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Entrenched Decision Makers Won’t Hold Back IaaS Adoption

In an interesting article on Information Week, Jonathan Feldman makes the argument that because of entrenched attitudes and established practices among “IT infrastructure gurus,” Infrastructure as a Service (IaaS) will fail to gain traction, forcing developers to turn towards Platform as a service (PaaS) as the route of least resistance.

Feldman is not anti-IaaS, he makes it clear that he thinks enterprise infrastructure managers are making a mistake, but believes they’ll continue to make it anyway. It’s a cogent argument and its premises capture some of the difficulties that IaaS providers have getting a foot in the door at large enterprise companies.

However, there are number of factors that Feldman mentions but fails to give the proper weight.

The Business Value Of IaaS Is Undeniable

As Feldman says:

“The benefits of cloud computing are clear: Improved agility and efficiency through dynamic provisioning; and lower labor costs and more fault tolerance through automation.”

No one is denying that IaaS offers powerful benefits for businesses, just that managing attitude changes among infrastructure decision makers is likely to pose a long-term problem for IaaS adoption. That may be true, but if history has taught us anything, it’s that if there’s value to be had, either established businesses will find a way to capture it or younger and more agile companies will snatch it out from under their nose.

PaaS solutions have their place, but IaaS offers greater levels of flexibility and control—and it’s control that the infrastructure decision-makers want. Over time, market forces combined with the inherent flexibility and control of IaaS platforms will produce incentives that favor IaaS adoption.

The Cloud Is The Natural Domain Of DevOps

Whatever your thoughts about the DevOps movement, there’s no doubting that in an era where agility and quick product turnarounds are becoming the norm, siloed development and operations departments aren’t going to be around for much longer. As Feldman points out, most developers work higher in the stack, but close ties between development and operations are becoming ever more essential.

As IT operations and development teams come to work more closely together and influence each other’s thinking, and people soaked in a DevOps philosophy move into positions of influence, thinking about infrastructure deployment strategies will change. Programmatic orchestration, dynamic provisioning, and more efficient budgeting are all within the bailiwick of DevOps folks, and they’re features that IaaS offers in spades.

IaaS Adoption Will Be Gradual

To construe it as IaaS-adoption vs. IaaS-rejection is to concentrate on a false dichotomy. Some business IT operations are obviously more easily handled in the cloud: anything that requires rapid scaling is better handled on IaaS platforms than in-house. IaaS is perfect for cloud bursting scenarios. It’s great for testing and experimentation. Smart managers recognize that they’ll be able to carry out many operations with less overhead, fewer staff, and more quickly on IaaS platforms.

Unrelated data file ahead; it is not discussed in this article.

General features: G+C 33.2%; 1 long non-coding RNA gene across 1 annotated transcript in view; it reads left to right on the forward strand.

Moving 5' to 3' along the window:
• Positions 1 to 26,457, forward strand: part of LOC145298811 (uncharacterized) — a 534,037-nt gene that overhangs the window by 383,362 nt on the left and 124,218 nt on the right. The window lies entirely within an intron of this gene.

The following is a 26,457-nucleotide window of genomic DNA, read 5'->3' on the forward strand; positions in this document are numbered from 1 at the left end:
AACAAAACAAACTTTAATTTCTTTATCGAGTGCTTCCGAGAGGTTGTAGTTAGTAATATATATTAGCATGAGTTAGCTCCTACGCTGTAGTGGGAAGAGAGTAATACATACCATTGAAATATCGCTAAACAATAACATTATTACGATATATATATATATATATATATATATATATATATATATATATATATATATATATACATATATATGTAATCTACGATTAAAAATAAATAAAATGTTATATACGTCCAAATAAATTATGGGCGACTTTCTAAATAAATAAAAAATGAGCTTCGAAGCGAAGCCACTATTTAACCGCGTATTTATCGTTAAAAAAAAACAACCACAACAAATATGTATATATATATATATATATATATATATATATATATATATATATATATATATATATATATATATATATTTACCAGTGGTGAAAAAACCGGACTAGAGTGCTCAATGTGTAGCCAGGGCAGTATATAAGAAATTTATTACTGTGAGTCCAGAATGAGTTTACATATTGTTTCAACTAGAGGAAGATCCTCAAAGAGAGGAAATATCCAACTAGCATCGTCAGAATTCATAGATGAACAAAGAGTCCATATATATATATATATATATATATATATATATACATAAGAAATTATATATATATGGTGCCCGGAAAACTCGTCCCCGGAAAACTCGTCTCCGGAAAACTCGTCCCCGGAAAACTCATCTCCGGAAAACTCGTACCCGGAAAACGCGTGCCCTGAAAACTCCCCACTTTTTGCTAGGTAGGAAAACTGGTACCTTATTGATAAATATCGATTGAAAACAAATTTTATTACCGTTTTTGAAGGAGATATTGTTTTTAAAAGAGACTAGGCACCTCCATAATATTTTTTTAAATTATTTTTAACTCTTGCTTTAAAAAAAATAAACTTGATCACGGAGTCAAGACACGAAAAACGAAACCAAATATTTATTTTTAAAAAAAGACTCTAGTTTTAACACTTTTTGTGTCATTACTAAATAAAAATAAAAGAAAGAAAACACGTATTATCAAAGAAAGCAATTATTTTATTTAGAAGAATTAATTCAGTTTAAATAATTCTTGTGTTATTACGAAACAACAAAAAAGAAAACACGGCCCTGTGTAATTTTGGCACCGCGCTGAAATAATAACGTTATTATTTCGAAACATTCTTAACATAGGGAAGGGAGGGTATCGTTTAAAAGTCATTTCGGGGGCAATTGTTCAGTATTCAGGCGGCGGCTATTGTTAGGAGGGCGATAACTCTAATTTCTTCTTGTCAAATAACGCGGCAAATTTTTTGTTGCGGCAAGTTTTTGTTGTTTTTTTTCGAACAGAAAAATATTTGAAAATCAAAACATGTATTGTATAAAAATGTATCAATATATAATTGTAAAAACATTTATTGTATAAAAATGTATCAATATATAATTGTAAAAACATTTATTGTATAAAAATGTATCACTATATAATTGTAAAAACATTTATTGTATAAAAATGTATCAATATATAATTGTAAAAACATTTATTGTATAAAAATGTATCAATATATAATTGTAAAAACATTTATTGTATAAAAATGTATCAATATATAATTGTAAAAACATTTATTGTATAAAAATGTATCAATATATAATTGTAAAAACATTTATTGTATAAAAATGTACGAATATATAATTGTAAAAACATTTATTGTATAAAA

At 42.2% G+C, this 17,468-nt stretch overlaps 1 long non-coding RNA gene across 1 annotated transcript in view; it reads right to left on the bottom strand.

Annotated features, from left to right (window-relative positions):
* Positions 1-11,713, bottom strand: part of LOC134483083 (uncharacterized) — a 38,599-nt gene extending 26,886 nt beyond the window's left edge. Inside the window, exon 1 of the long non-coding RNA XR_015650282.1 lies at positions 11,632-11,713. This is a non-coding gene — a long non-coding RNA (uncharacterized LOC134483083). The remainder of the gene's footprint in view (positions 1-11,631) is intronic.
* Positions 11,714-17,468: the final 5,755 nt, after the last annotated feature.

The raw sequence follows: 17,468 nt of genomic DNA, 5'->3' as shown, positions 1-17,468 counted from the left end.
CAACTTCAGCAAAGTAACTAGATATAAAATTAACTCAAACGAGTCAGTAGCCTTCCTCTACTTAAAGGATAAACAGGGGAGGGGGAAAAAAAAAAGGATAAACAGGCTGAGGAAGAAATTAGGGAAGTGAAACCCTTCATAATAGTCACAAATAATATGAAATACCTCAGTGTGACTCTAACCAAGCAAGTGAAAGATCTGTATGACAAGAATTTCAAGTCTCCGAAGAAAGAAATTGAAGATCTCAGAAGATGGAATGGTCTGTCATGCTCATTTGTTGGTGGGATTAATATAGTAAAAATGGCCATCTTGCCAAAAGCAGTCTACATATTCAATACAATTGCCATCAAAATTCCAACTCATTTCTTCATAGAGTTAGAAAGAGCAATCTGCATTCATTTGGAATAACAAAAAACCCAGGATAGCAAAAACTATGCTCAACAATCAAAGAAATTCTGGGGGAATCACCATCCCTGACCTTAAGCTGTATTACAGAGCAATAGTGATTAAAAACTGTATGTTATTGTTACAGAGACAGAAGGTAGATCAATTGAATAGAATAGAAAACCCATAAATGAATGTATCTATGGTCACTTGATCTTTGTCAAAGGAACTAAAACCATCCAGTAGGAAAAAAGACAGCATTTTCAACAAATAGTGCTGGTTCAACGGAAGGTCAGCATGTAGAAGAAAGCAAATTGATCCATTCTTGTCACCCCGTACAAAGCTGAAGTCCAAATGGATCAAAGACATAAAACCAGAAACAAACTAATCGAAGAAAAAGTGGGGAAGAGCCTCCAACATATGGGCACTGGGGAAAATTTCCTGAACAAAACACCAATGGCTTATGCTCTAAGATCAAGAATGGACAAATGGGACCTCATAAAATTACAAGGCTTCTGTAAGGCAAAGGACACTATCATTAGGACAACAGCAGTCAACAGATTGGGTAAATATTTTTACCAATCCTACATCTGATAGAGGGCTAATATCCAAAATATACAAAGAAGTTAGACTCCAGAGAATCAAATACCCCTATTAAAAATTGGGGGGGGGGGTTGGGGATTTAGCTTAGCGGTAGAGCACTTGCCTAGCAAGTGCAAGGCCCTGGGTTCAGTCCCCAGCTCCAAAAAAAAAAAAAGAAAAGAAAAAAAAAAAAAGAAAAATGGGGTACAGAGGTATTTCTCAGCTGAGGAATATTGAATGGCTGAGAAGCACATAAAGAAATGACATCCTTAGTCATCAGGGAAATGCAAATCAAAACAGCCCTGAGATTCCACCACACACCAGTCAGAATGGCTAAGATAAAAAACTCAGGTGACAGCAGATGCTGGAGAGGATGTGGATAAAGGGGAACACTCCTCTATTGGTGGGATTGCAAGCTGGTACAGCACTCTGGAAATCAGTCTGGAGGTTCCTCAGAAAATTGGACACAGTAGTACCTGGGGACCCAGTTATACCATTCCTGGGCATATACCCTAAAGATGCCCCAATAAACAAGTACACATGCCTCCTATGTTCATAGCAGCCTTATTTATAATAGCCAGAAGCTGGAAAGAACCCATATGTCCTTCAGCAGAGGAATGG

Public IaaS adoption will be part of a hybrid approach, matching public cloud platforms with private clouds and legacy infrastructure where there are rewards to be reaped. However much entrenched IT decision makers may dig in their heels, attitudes will soften as IaaS platforms show their ability to solve specific business problems.

IaaS Vendors Are Actively Working To Address Enterprise Concerns

Unless a company needed to scale very rapidly both up and down, in the past, it may not have been worth the effort to adopt IaaS platforms because they weren’t really set up to meet the regulatory, technical, and operational requirements of enterprise—they were more suited to startups and small businesses where avoidance of significant CAPEX was the overriding concern.

In recent years, IaaS providers have recognized that the biggest growth sector is likely to be among enterprise clients and have worked to shape their products to fit into the enterprise mold. The best of current IaaS platforms have staff that are capable of working very closely with enterprises because they have a deep understanding of their needs and how to meet them.

IaaS adoption in the enterprise has been slow, but it is on the rise. We can expect to see the pace at which large companies embrace IaaS solutions accelerating, partly in spite of entrenched decision makers, and partly because they won’t be able to deny the obvious advantages to their employers.

By Moazzam Adnan, Director of Business Development at Atlantic

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